Interactive Perception of Art:
The Fusion of Art and Science for Health and Spirituality

Pavel B. Ivanov
Guy Levrier

E-mail: unism@narod.ru

Written: 9 Apr 1997

One of the major causes of anxiety and mental disease is the person's inability to release the internal tension within the socially prescribed range of acceptable actions. Infinitesimal frustrations may be hidden from the person's self-awareness, but the lack of active release results in various kinds of peripheral malfunction which accumulate to the degree of losing the due physiological balance, and thus the development of organic or mental disease.

The creative attitude to one's own activity may prevent the accumulation of stresses by inventing new ways of self-expression in the situations where there are no more socially admissible ways of activity. The individualised directions of activity thus obtained avoid social restrictions since they need not be generally accepted and recognised. Hence creativity will be able to extend the range of possible actions, so that no internal tension could be suppressed giving way to health disturbances.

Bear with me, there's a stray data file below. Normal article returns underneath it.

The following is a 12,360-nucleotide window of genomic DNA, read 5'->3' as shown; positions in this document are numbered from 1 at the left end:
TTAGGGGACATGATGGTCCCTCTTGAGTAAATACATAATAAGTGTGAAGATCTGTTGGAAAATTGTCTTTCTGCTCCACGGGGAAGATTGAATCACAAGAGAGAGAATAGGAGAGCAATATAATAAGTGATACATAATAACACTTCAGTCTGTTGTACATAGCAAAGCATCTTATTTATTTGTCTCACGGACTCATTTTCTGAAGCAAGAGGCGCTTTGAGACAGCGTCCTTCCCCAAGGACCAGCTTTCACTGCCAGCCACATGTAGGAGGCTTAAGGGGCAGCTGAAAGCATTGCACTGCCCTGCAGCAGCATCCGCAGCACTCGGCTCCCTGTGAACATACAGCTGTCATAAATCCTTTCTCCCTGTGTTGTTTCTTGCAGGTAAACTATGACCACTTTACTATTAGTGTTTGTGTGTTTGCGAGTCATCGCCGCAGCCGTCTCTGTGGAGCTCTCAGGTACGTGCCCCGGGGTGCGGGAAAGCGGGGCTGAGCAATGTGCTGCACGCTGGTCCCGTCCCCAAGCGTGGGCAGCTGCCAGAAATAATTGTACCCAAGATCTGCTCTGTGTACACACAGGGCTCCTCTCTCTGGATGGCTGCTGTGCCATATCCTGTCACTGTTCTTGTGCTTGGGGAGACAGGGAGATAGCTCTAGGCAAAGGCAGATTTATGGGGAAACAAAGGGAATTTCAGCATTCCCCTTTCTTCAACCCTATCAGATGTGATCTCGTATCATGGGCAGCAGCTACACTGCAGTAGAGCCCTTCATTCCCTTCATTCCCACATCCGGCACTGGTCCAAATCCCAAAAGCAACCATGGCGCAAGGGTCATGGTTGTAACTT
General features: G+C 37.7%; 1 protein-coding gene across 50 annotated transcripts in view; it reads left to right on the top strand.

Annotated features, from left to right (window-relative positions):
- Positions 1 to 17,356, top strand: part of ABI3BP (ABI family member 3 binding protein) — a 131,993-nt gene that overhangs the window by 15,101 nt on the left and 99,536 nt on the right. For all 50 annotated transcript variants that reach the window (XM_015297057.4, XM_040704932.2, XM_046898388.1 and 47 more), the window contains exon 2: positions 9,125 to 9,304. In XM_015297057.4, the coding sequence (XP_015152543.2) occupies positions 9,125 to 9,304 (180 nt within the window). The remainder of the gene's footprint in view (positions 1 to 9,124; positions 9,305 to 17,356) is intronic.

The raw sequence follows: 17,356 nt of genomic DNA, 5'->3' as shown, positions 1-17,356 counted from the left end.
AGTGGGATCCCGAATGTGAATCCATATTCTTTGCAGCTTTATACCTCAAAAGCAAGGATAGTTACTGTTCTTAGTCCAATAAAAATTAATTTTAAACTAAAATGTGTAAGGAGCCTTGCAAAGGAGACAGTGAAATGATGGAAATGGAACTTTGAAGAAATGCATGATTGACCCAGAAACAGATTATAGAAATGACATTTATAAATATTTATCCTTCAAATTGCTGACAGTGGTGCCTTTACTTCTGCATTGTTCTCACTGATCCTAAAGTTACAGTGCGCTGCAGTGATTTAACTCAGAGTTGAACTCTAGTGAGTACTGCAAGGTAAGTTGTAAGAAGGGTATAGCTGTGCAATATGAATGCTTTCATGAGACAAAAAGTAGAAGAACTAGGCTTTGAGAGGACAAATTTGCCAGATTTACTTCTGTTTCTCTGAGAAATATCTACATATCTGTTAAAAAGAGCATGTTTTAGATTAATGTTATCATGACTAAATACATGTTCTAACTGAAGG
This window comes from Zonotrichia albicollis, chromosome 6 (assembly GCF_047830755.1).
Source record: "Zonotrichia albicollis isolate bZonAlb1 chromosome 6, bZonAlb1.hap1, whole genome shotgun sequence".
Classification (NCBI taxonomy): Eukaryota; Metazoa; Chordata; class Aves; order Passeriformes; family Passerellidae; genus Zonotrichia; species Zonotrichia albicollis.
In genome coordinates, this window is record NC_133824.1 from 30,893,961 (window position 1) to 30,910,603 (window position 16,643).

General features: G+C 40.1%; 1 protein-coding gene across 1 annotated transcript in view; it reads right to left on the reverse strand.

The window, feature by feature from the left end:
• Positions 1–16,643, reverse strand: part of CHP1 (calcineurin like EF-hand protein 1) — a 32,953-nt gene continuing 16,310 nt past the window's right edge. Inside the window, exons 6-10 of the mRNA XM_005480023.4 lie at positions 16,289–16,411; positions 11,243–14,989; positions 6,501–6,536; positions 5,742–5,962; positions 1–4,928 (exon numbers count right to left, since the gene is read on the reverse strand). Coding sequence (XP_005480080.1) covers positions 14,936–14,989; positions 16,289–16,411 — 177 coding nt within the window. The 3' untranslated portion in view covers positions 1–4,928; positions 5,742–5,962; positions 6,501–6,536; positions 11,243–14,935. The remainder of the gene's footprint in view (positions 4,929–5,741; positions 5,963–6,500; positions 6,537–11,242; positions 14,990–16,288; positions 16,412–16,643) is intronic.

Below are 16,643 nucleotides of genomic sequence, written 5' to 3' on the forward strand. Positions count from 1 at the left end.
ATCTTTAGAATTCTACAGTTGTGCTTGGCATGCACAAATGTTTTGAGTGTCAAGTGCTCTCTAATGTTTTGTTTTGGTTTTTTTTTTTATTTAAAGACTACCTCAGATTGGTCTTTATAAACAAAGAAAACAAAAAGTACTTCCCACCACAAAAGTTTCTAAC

There are many psychological techniques aimed to restoring mental balance and overcoming stress. A number of useful procedures are being exercised by various religious schools, especially those of the East-Asian origin. However, these exercises generally concentrate on the personality and self-regulation and do not imply any change in the modes of external activity, this activity being intentionally suppressed in some meditation techniques. As a consequence, meditation may be quite efficient as a way to hide the manifestations of stress, but it cannot lead to its actual dissipation. Internal tensions can only receive a true release in a productive activity, when the external world is changed along with the person's organic and mental state.